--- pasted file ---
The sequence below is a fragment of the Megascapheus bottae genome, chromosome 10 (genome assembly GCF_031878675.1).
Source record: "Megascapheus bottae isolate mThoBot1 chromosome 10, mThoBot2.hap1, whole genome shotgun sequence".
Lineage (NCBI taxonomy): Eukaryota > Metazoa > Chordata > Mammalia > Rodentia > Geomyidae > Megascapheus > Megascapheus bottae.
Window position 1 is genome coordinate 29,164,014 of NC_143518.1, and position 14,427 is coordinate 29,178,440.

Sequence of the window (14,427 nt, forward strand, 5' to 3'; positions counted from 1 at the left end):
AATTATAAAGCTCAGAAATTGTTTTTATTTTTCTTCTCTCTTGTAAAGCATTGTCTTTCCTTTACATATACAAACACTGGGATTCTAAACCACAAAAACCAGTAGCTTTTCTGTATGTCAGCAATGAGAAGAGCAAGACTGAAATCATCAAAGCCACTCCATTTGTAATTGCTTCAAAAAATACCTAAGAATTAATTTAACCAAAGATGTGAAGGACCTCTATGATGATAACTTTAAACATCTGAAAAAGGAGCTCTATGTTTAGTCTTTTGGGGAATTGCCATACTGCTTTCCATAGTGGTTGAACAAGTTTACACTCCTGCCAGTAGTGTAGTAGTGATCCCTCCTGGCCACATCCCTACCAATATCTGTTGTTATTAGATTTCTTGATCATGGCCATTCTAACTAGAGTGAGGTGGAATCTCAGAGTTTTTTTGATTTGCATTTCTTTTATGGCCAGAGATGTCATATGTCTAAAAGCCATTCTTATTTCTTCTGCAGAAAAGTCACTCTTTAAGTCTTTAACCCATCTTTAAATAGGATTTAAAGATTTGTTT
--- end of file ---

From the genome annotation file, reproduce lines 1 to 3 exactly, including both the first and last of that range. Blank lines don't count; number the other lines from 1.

The sequence below is a fragment of the Megascapheus bottae genome, chromosome 10 (genome assembly GCF_031878675.1).
Source record: "Megascapheus bottae isolate mThoBot1 chromosome 10, mThoBot2.hap1, whole genome shotgun sequence".
Lineage (NCBI taxonomy): Eukaryota > Metazoa > Chordata > Mammalia > Rodentia > Geomyidae > Megascapheus > Megascapheus bottae.